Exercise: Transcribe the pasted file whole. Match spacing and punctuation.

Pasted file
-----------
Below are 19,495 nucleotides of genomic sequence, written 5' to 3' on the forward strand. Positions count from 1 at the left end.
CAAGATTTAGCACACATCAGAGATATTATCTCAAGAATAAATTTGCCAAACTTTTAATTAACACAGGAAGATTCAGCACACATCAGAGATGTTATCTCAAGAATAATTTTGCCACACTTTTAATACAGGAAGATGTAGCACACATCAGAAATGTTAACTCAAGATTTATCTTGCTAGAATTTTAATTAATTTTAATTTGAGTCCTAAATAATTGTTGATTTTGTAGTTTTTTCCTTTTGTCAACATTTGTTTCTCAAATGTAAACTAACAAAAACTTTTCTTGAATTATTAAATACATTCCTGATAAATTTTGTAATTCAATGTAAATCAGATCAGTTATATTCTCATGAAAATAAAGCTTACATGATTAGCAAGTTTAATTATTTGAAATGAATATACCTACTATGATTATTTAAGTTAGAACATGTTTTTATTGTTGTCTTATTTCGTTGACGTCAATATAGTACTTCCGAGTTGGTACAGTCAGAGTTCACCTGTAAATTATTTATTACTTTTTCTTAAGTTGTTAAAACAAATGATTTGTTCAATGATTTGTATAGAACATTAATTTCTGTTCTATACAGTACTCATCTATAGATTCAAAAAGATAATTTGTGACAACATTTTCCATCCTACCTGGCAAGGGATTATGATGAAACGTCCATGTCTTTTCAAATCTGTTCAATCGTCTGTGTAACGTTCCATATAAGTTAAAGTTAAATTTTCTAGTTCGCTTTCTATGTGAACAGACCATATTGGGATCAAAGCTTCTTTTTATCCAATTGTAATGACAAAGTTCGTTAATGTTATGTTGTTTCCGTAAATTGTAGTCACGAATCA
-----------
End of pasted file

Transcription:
Below are 19,495 nucleotides of genomic sequence, written 5' to 3' on the forward strand. Positions count from 1 at the left end.
CAAGATTTAGCACACATCAGAGATATTATCTCAAGAATAAATTTGCCAAACTTTTAATTAACACAGGAAGATTCAGCACACATCAGAGATGTTATCTCAAGAATAATTTTGCCACACTTTTAATACAGGAAGATGTAGCACACATCAGAAATGTTAACTCAAGATTTATCTTGCTAGAATTTTAATTAATTTTAATTTGAGTCCTAAATAATTGTTGATTTTGTAGTTTTTTCCTTTTGTCAACATTTGTTTCTCAAATGTAAACTAACAAAAACTTTTCTTGAATTATTAAATACATTCCTGATAAATTTTGTAATTCAATGTAAATCAGATCAGTTATATTCTCATGAAAATAAAGCTTACATGATTAGCAAGTTTAATTATTTGAAATGAATATACCTACTATGATTATTTAAGTTAGAACATGTTTTTATTGTTGTCTTATTTCGTTGACGTCAATATAGTACTTCCGAGTTGGTACAGTCAGAGTTCACCTGTAAATTATTTATTACTTTTTCTTAAGTTGTTAAAACAAATGATTTGTTCAATGATTTGTATAGAACATTAATTTCTGTTCTATACAGTACTCATCTATAGATTCAAAAAGATAATTTGTGACAACATTTTCCATCCTACCTGGCAAGGGATTATGATGAAACGTCCATGTCTTTTCAAATCTGTTCAATCGTCTGTGTAACGTTCCATATAAGTTAAAGTTAAATTTTCTAGTTCGCTTTCTATGTGAACAGACCATATTGGGATCAAAGCTTCTTTTTATCCAATTGTAATGACAAAGTTCGTTAATGTTATGTTGTTTCCGTAAATTGTAGTCACGAATCA